But, says Narsinghen, there is what he terms to be a “small contradiction” in the way that parliament’s rules have been formulated. Whereas section 25(4) of the Standing Orders states that “an answer to a question cannot be insisted upon if the answer is refused by the Minister,” section 25(1) says that “a question shall be answered by laying an answer on the table of the Assembly, unless the member asking the question shall, in the notice of the question, state that he or she requires an oral answer.” The use of the word ‘shall’ in 25(1), says Narsinghen, means that the latter section cannot be read on its own: “In my view, you cannot just read section 25(4) literally while ignoring section 25(1); there is a small contradiction here. The problem is that the rules of parliament themselves, aside from a few cosmetic changes in the 1990s, have remained unchanged for so many decades. This is important because under our constitution, parliament is a mere legislative body; it’s an organ for accountability and it’s supposed to be a superior authority to the government and the executive.”

With the wording of our parliament’s rules, and just how much leeway ministers have in refusing or dodging questions, while in the UK the same rules are there, the outcome is fundamentally different. “Our ministers fail to understand the spirit of the constitution and do not give the same importance to agreed-upon parliamentary practices as they do in the UK, where a lot of what happens in parliament is not spelled out in rules, but practices that all political parties nonetheless follow. The result is that in Mauritius, parliamentary rules are being perverted and there is a failure to understand the history of the system of parliamentary democracy,” says Narsinghen.

Here is an example of how in the UK, attitudes to ministerial accountability go far beyond the strict minimum spelled out in parliamentary rules: while Erskine May (considered the essential guide to parliamentary practice) allows ministers to refuse questions, in 1996, both houses of the UK parliament agreed to implement a House of Commons Public Service Committee recommendation to institute a code for parliament which stated, “In the opinion of this House, the following principles should govern the conduct of ministers of the Crown in relation to parliament: ministers have a duty to parliament to account, and be held to account, for the policies, decisions and actions of their departments… it is of paramount importance that ministers give accurate and truthful information to parliament, correcting any inadvertent error at the earliest opportunity. Ministers who knowingly mislead parliament will be expected to offer their resignation to the prime minister; ministers should be as open as possible with parliament, refusing to provide information only when disclosure would not be in the public interest”. This was something not mandated by the parliamentary rulebook, but something that all political parties within parliament at the time voluntarily undertook to uphold, with the government – not the courts or the speaker – expected to uphold these rules on their own ministers.

  1. Déjà vu

Regardless of parliamentary rules or the logic of Koonjoo-Shah’s tactics within the National Assembly, politically, this is familiar territory for the MMM. The last time that the MSM had used such a strategy within parliament against the MMM was in 1994, after a 1991 coalition between the two parties had fallen apart a year earlier, and the MMM had gone into the opposition with the Labour Party. And at that time, it was used against Joanna Bérenger’s father, MMM leader Paul Bérenger.

The leader of the Labour Party, Navin Ramgoolam, since the 1991 elections had run a campaign arguing that those elections had been rigged by the MSM. So, when the MMM left the MSM to join the Labour Party in the opposition it posed a problem: it could not denounce the elections that brought it to power alongside the MSM as rigged, while at the same time it could not simply dismiss the narrative crafted by its new opposition ally as nonsense. So, it attempted to play it down the middle: in a joint press conference with Ramgoolam, Paul Bérenger stated that “the Labour Party is convinced that the elections of 1991 were rigged. We in the MMM reject this claim. However, we agree there have been some minor malpractices but there is no proof that there has been massive fraud”.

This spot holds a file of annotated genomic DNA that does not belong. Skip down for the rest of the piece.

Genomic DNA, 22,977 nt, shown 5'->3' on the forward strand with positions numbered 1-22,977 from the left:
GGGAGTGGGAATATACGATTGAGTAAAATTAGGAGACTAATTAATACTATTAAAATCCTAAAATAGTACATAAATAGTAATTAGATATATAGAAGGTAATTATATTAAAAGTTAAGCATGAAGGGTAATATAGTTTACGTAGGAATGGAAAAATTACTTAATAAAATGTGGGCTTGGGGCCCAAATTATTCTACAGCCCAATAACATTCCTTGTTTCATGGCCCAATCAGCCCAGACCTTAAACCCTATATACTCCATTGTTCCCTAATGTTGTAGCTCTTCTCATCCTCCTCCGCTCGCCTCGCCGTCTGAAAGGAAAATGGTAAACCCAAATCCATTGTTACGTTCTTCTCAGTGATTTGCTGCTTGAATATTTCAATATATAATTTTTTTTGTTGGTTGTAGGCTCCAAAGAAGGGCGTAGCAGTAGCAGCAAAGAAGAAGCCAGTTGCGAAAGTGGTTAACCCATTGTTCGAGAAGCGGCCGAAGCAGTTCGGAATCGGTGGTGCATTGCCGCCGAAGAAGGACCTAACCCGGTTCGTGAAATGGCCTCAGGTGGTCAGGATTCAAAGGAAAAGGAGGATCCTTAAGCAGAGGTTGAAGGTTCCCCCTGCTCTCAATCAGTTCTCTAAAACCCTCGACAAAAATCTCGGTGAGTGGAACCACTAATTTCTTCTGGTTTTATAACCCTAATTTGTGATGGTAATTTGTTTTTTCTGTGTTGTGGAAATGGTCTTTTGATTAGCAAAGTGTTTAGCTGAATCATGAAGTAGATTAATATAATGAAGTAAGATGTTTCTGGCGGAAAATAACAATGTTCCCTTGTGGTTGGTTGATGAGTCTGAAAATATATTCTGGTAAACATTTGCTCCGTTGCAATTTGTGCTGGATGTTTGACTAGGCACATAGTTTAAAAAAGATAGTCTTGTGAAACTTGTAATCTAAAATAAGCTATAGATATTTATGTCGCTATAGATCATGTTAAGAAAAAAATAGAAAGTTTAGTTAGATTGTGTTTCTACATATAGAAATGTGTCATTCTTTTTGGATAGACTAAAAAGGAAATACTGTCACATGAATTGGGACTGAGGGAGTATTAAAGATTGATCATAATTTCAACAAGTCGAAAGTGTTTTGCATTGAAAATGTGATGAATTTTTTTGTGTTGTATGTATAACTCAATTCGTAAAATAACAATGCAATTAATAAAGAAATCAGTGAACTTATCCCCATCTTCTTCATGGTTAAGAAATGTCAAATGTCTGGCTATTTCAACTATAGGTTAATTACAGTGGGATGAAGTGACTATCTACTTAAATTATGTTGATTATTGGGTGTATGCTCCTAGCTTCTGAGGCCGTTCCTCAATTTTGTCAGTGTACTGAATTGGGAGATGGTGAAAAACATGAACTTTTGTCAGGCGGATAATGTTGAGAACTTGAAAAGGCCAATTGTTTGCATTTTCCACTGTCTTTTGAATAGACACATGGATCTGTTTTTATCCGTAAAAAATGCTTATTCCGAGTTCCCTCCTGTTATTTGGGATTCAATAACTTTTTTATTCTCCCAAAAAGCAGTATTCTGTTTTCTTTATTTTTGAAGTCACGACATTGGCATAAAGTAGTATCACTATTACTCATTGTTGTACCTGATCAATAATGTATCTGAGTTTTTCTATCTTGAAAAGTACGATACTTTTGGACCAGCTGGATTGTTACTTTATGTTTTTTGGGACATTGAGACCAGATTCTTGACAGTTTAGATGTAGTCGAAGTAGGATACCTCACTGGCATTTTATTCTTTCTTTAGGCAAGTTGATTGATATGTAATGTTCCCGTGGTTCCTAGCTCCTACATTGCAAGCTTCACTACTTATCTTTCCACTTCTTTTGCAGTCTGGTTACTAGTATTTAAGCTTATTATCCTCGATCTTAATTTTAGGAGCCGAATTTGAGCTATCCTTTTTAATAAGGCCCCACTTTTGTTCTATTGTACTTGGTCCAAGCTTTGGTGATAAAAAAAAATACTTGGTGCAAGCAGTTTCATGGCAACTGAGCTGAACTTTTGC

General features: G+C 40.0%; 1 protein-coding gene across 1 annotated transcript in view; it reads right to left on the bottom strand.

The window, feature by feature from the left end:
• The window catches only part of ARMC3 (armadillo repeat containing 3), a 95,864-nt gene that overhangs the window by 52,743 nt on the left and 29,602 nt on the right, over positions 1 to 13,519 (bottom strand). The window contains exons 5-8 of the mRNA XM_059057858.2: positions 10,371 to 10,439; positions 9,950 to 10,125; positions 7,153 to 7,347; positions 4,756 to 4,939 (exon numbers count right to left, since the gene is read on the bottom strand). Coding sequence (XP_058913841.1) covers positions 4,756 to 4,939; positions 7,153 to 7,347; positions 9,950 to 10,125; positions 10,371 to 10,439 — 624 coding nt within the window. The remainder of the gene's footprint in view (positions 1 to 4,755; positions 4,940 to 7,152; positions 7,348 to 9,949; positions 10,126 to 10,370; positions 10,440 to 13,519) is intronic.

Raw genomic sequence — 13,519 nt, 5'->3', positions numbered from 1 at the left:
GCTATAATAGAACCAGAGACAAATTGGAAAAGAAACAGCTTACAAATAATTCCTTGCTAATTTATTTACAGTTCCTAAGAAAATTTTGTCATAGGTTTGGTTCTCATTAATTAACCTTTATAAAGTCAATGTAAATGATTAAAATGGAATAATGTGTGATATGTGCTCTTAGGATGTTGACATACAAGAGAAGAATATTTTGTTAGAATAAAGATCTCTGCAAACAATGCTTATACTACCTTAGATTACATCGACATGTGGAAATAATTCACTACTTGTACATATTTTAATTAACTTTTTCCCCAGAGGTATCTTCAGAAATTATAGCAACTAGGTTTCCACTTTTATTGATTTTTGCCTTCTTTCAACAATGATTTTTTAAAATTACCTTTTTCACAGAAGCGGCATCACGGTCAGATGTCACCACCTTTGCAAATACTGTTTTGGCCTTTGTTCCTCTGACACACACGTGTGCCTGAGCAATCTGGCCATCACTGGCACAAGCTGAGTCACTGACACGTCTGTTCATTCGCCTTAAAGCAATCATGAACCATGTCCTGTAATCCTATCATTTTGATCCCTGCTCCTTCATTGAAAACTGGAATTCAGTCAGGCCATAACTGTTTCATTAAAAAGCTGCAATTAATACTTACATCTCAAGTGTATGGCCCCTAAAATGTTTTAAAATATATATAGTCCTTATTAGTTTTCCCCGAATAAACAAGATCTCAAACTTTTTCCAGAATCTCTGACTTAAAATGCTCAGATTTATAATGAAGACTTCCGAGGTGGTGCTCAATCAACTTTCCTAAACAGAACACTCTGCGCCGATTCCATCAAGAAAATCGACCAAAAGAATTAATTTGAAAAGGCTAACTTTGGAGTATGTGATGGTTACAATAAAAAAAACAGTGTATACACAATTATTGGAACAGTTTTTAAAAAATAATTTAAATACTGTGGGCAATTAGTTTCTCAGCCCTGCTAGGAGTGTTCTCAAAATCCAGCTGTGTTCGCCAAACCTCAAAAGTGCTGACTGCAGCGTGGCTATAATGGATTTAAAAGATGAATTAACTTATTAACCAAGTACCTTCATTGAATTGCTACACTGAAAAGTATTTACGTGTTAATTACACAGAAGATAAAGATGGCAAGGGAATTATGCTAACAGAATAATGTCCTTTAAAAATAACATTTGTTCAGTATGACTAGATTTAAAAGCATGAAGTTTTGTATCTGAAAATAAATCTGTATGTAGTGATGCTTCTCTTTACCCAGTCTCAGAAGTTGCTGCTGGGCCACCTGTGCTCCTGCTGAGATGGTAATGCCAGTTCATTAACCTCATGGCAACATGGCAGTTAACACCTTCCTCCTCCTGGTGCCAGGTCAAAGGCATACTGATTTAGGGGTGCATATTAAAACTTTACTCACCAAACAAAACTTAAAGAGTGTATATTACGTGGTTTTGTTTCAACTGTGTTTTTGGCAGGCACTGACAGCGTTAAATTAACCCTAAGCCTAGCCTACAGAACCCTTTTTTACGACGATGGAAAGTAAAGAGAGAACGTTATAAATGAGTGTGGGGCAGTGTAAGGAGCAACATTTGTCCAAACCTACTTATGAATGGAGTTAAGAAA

It was a conundrum that the then MSM government headed by Sir Anerood Jugnauth sought to exploit within parliament. In response to the MMM’s attempts to reconcile its alliance with the Labour Party with Ramgoolam’s allegations about the 1991 elections, Jugnauth argued that such a tactic was nothing less than Paul Bérenger arguing that his own election to parliament was fraudulent and demanding that the MMM leader resign from his seat in parliament. Within the National Assembly, this tactic against the MMM leader took the form of government ministers boycotting the MMM leader by systematically refusing to answer his parliamentary questions. The Labour-MMM opposition bloc denounced this MSM tactic as making a mockery of parliamentary democracy, while the speaker at the time – Iswurdeo Seetaram – (just as the deputy speaker today) argued that parliamentary rules made it impossible for him to intervene and force ministers to answer Paul Bérenger’s questions. For a time, it seemed impossible to break through this tactic: speculation was rife that the opposition MPs would resign en bloc, while within the MMM, Paul Bérenger briefly flirted with the idea of resigning on his own to spark a by-election and get over the MSM’s parliamentary tactic.

In the end, it was neither the government lifting its boycott, nor a unilateral resignation by the MMM leader that solved the issue. On November 29, 1994, while discussing by-elections to fill vacancies at the Port Louis municipality, MPs from the ruling MSM-RMM bloc shouted their demand that Paul Bérenger resign, the MMM agreed but on condition that the RMM’s Jean Claude de l’Estrac (who like Bérenger was elected in constituency No. 19) resigned as well and turn a by-election into a straight fight between the Labour-MMM and MSM-RMM alliances. The session was suspended, as both Paul Bérenger and Jean Claude de l’Estrac went into Seetaram’s office and wrote out their resignation letters from parliament.

When the by-election did take place in January 1995, it saw Paul Bérenger team up with Labour Party’s James Burty David against Jean Claude de l’Estrac and Shirin Aumeeruddy-Cziffra (who had stood as an MMM candidate in No.19 between 1976 and 1991) who had resigned from her posting as Mauritian ambassador in Paris to contest the by-election. Although the PMSD put up its own candidate (Ram Mardemootoo), the result was a win for the Labour-MMM alliance. Just as in 1994, questions and rules of the National Assembly are being used as an adjunct for the heated political climate outside. And if Paul Bérenger had to suffer that tactic back then, today a new generation of the MSM is dusting off and using the same tactic against Joanna Bérenger.